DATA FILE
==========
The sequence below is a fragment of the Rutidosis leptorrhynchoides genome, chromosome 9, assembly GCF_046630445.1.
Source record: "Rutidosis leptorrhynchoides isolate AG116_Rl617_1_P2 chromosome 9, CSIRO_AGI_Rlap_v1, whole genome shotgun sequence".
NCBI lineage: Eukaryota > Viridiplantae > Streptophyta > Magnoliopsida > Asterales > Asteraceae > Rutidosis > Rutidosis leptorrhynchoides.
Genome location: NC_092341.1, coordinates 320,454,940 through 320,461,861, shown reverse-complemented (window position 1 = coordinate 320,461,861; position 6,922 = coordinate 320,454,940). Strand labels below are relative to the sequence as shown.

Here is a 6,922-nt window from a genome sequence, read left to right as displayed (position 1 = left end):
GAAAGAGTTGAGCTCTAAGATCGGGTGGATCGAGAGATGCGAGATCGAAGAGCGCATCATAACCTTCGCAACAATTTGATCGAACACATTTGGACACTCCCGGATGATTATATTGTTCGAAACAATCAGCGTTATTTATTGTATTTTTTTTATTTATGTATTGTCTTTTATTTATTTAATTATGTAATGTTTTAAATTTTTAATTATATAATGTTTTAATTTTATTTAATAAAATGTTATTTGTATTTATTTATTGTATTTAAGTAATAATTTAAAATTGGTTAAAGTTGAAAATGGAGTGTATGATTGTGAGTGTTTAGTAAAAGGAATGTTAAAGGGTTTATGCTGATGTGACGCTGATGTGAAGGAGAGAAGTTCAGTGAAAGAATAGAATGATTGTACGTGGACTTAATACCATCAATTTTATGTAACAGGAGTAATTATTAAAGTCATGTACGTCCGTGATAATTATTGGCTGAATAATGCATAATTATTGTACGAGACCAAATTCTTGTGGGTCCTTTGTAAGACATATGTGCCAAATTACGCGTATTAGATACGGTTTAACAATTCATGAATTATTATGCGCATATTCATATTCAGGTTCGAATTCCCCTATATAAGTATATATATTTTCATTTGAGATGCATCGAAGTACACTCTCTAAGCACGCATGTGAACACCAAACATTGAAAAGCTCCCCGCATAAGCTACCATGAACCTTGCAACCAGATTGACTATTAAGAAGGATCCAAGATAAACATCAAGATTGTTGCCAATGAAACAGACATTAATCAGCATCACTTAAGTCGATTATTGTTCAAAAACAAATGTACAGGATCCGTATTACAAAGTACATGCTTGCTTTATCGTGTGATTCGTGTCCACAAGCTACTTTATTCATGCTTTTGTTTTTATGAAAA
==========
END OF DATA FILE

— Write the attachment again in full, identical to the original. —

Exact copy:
The sequence below is a fragment of the Rutidosis leptorrhynchoides genome, chromosome 9, assembly GCF_046630445.1.
Source record: "Rutidosis leptorrhynchoides isolate AG116_Rl617_1_P2 chromosome 9, CSIRO_AGI_Rlap_v1, whole genome shotgun sequence".
NCBI lineage: Eukaryota > Viridiplantae > Streptophyta > Magnoliopsida > Asterales > Asteraceae > Rutidosis > Rutidosis leptorrhynchoides.
Genome location: NC_092341.1, coordinates 320,454,940 through 320,461,861, shown reverse-complemented (window position 1 = coordinate 320,461,861; position 6,922 = coordinate 320,454,940). Strand labels below are relative to the sequence as shown.

Here is a 6,922-nt window from a genome sequence, read left to right as displayed (position 1 = left end):
GAAAGAGTTGAGCTCTAAGATCGGGTGGATCGAGAGATGCGAGATCGAAGAGCGCATCATAACCTTCGCAACAATTTGATCGAACACATTTGGACACTCCCGGATGATTATATTGTTCGAAACAATCAGCGTTATTTATTGTATTTTTTTTATTTATGTATTGTCTTTTATTTATTTAATTATGTAATGTTTTAAATTTTTAATTATATAATGTTTTAATTTTATTTAATAAAATGTTATTTGTATTTATTTATTGTATTTAAGTAATAATTTAAAATTGGTTAAAGTTGAAAATGGAGTGTATGATTGTGAGTGTTTAGTAAAAGGAATGTTAAAGGGTTTATGCTGATGTGACGCTGATGTGAAGGAGAGAAGTTCAGTGAAAGAATAGAATGATTGTACGTGGACTTAATACCATCAATTTTATGTAACAGGAGTAATTATTAAAGTCATGTACGTCCGTGATAATTATTGGCTGAATAATGCATAATTATTGTACGAGACCAAATTCTTGTGGGTCCTTTGTAAGACATATGTGCCAAATTACGCGTATTAGATACGGTTTAACAATTCATGAATTATTATGCGCATATTCATATTCAGGTTCGAATTCCCCTATATAAGTATATATATTTTCATTTGAGATGCATCGAAGTACACTCTCTAAGCACGCATGTGAACACCAAACATTGAAAAGCTCCCCGCATAAGCTACCATGAACCTTGCAACCAGATTGACTATTAAGAAGGATCCAAGATAAACATCAAGATTGTTGCCAATGAAACAGACATTAATCAGCATCACTTAAGTCGATTATTGTTCAAAAACAAATGTACAGGATCCGTATTACAAAGTACATGCTTGCTTTATCGTGTGATTCGTGTCCACAAGCTACTTTATTCATGCTTTTGTTTTTATGAAAA